Release: 3rd June 2019
Format: BR / DVD
The much-anticipated sequel to the critically acclaimed, global box office phenomenon that started it all, The LEGO® Movie 2, reunites the heroes of Bricksburg in an all new action-packed adventure to save their beloved city. It’s been five years since everything was awesome and the citizens are facing a huge new threat: LEGO DUPLO® invaders from outer space, wrecking everything faster than they can rebuild. The battle to defeat them and restore harmony to the LEGO universe will take Emmet, Lucy, Batman and their friends to faraway, unexplored worlds, including a strange galaxy where everything is a musical. It will test their courage, creativity and Master Building skills, and reveal just how special they really are.
It is not uncommon for a film to receive its sequel a number of years after initial release. But it IS quite rare for said film to get 2 spin-offs in that period, thus making the sequel feel more like part of a quadrilogy. To this end, The Lego Move 2 is a victim of it’s own success, with the end result being no less entertaining, but suffering from severe franchise fatigue.
Picking up where the last film left off, The Lego Movie 2 takes a minute to find its groove before jumping forward 5 years. Mad Max references ensure, as does the film’s central theme (ripped straight from the page of Toy Story 3) of learning who to trust and holding on to your childhood innocence. It is not really until new brick on the block Queen Whatevra Wa’Nabi (get it!?) appears, that the film starts to establish a fresher rhythm. And speaking of rhythm, it’s actually the musical numbers that come out strongest post viewing. Tracks like ‘Not Evil’, ‘Gotham City Guys’, and this season’s Everything is Awesome riff, astutely titled ‘Catchy Song’. These ear worms and their accompanying dance numbers are easily some of the best bits of the film.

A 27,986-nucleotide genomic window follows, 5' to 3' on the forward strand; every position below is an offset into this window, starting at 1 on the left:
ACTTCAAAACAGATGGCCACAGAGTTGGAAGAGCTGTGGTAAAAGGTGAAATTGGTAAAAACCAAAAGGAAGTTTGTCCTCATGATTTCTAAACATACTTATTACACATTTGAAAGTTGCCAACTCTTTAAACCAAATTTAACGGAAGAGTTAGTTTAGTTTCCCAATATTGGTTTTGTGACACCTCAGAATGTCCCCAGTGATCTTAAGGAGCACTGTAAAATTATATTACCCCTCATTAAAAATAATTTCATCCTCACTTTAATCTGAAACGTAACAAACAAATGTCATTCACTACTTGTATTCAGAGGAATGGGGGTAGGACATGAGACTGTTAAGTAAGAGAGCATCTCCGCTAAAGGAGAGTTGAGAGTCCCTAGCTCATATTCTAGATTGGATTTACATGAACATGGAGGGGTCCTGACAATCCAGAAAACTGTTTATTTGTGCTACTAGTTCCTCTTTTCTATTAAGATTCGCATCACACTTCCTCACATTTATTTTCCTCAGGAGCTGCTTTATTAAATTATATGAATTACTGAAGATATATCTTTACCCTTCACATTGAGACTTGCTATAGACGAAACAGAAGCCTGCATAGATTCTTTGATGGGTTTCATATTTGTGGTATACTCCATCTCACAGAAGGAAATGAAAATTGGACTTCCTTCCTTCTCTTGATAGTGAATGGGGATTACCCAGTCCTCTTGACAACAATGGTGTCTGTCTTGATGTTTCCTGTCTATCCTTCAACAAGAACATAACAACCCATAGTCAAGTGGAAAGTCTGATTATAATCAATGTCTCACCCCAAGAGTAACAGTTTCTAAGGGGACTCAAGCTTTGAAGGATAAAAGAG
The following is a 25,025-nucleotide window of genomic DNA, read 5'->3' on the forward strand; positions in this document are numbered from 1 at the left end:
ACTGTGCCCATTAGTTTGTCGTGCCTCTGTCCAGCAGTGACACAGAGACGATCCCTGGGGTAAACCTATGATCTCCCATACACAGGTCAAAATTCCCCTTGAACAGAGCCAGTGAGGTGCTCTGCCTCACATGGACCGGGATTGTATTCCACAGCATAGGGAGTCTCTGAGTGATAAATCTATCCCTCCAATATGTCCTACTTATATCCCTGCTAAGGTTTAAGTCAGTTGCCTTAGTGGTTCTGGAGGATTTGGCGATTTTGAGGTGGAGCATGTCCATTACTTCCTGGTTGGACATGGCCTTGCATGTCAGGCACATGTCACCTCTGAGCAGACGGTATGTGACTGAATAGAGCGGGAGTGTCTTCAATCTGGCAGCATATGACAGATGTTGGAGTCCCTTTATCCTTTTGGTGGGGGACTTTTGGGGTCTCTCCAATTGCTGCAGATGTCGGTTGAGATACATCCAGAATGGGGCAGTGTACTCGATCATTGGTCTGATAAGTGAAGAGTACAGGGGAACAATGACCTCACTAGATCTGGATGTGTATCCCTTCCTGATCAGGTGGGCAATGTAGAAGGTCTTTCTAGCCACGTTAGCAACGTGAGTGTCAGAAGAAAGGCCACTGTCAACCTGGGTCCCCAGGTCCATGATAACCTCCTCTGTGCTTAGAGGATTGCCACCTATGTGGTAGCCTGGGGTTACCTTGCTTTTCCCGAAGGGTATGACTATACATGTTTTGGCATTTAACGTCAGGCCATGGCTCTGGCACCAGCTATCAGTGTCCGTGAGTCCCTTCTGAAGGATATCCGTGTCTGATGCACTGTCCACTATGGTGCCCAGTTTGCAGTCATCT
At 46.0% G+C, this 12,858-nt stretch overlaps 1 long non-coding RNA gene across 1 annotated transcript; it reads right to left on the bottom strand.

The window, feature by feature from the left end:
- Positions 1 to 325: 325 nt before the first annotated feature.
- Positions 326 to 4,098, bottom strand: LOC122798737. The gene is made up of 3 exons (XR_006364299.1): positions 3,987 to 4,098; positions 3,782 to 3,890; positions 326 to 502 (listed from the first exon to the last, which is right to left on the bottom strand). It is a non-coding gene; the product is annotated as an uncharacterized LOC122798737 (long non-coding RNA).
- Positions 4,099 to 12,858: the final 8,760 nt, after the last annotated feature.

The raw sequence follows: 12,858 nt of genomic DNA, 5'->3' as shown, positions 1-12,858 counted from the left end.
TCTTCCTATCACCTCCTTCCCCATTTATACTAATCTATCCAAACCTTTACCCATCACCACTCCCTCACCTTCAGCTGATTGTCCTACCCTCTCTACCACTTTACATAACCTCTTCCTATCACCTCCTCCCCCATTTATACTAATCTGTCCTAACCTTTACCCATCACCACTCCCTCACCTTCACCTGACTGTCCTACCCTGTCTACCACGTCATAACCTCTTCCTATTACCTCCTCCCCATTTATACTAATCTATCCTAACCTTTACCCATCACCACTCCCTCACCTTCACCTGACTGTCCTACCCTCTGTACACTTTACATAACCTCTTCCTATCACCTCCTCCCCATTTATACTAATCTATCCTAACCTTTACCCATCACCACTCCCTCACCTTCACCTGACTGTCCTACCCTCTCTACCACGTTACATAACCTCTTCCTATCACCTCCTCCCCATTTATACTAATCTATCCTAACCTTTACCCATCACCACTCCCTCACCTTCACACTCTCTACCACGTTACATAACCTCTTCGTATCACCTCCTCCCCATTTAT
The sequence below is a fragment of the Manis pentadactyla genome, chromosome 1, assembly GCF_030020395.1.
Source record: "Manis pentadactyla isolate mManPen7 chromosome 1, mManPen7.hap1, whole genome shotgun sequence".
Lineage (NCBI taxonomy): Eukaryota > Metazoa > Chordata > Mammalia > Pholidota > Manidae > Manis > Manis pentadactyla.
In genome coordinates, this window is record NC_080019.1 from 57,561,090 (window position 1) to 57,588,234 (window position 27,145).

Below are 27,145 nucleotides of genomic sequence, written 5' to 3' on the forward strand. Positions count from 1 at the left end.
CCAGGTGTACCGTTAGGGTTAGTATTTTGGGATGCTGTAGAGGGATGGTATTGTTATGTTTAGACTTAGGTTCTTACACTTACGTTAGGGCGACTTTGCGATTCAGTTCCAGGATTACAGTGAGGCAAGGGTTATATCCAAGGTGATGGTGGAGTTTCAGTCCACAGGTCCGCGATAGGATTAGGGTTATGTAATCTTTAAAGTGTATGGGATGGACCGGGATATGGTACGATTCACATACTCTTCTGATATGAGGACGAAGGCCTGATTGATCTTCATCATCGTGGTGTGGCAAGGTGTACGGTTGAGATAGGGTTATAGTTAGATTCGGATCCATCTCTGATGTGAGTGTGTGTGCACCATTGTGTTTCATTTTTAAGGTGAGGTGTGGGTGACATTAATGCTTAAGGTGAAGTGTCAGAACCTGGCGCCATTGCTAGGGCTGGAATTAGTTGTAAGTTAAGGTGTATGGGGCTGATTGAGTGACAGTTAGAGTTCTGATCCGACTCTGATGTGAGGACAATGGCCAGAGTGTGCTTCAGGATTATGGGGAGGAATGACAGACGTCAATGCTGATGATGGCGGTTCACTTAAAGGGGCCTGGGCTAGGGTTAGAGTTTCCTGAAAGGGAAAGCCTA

The original Lego Movie was powered by a great central cast, with this sequel failing to double down on that. In fact, characters such as Emmet and Wyldstyle barely register. The side plot involving Rex Dangervest (in a pointlessly knowing ode to Chris Pratt’s superhero overhaul) delivers very little in the way of laughs or entertainment, while newcomer Stephanie Beatriz gets barely any role at all as General Mayhem. It is Will Arnett and Tiffany Haddish who have the most fun, in a chunk of the film that is better off labelled The Batman Lego Movie 1.5.
The animation is superb, and some sequence play out nicely; including a few live action moments with the ever wonderful Maya Rudolph. But the honest fact remains, after 3 LEGO films, this one fails to do anything new or interesting. Granted, if it aint broke don’t fix it, but after seeing the formula remain untouched 3 times over, you have to wonder, what is the point in taking a fourth stroll around the block?
And what about the 4K presentation? Well as you might imagine, colour is a big player, with a beauituflly saturated wash of pinks, blue, blacks and, of course, yellows. The Atmos soundtrack meanwhile, works best at louder more bassy volumes.
Film Grade: C+
As with the film, the offerings here seems a little limp. Nothing is overtly rubbish, but even the director’s commentary lacks energy.
Special Features Grade: C
Evertyhing is far from awesome, but The Lego Movie 2 is still a fun bit of family viewing.